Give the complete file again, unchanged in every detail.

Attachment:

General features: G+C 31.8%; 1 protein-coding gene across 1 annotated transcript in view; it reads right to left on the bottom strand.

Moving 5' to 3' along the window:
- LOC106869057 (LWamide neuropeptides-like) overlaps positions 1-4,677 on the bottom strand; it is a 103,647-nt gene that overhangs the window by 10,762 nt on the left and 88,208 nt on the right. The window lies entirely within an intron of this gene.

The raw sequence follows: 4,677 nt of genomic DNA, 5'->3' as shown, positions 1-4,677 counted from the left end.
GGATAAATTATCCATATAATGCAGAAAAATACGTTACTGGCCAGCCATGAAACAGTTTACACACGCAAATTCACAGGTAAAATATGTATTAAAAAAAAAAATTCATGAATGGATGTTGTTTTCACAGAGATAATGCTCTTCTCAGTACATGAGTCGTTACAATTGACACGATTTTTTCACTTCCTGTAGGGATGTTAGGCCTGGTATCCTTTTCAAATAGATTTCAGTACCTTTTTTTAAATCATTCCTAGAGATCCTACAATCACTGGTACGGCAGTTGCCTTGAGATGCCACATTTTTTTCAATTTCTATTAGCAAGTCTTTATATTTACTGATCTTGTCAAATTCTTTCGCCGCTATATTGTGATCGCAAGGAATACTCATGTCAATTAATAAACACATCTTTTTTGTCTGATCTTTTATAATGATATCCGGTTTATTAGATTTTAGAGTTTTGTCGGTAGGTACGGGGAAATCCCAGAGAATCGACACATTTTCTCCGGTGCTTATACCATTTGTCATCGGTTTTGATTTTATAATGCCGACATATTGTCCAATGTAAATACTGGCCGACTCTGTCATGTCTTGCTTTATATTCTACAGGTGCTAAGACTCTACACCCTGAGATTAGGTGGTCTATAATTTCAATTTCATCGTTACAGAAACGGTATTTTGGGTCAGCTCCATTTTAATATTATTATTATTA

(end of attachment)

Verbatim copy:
General features: G+C 31.8%; 1 protein-coding gene across 1 annotated transcript in view; it reads right to left on the bottom strand.

Moving 5' to 3' along the window:
- LOC106869057 (LWamide neuropeptides-like) overlaps positions 1-4,677 on the bottom strand; it is a 103,647-nt gene that overhangs the window by 10,762 nt on the left and 88,208 nt on the right. The window lies entirely within an intron of this gene.

The raw sequence follows: 4,677 nt of genomic DNA, 5'->3' as shown, positions 1-4,677 counted from the left end.
GGATAAATTATCCATATAATGCAGAAAAATACGTTACTGGCCAGCCATGAAACAGTTTACACACGCAAATTCACAGGTAAAATATGTATTAAAAAAAAAAATTCATGAATGGATGTTGTTTTCACAGAGATAATGCTCTTCTCAGTACATGAGTCGTTACAATTGACACGATTTTTTCACTTCCTGTAGGGATGTTAGGCCTGGTATCCTTTTCAAATAGATTTCAGTACCTTTTTTTAAATCATTCCTAGAGATCCTACAATCACTGGTACGGCAGTTGCCTTGAGATGCCACATTTTTTTCAATTTCTATTAGCAAGTCTTTATATTTACTGATCTTGTCAAATTCTTTCGCCGCTATATTGTGATCGCAAGGAATACTCATGTCAATTAATAAACACATCTTTTTTGTCTGATCTTTTATAATGATATCCGGTTTATTAGATTTTAGAGTTTTGTCGGTAGGTACGGGGAAATCCCAGAGAATCGACACATTTTCTCCGGTGCTTATACCATTTGTCATCGGTTTTGATTTTATAATGCCGACATATTGTCCAATGTAAATACTGGCCGACTCTGTCATGTCTTGCTTTATATTCTACAGGTGCTAAGACTCTACACCCTGAGATTAGGTGGTCTATAATTTCAATTTCATCGTTACAGAAACGGTATTTTGGGTCAGCTCCATTTTAATATTATTATTATTA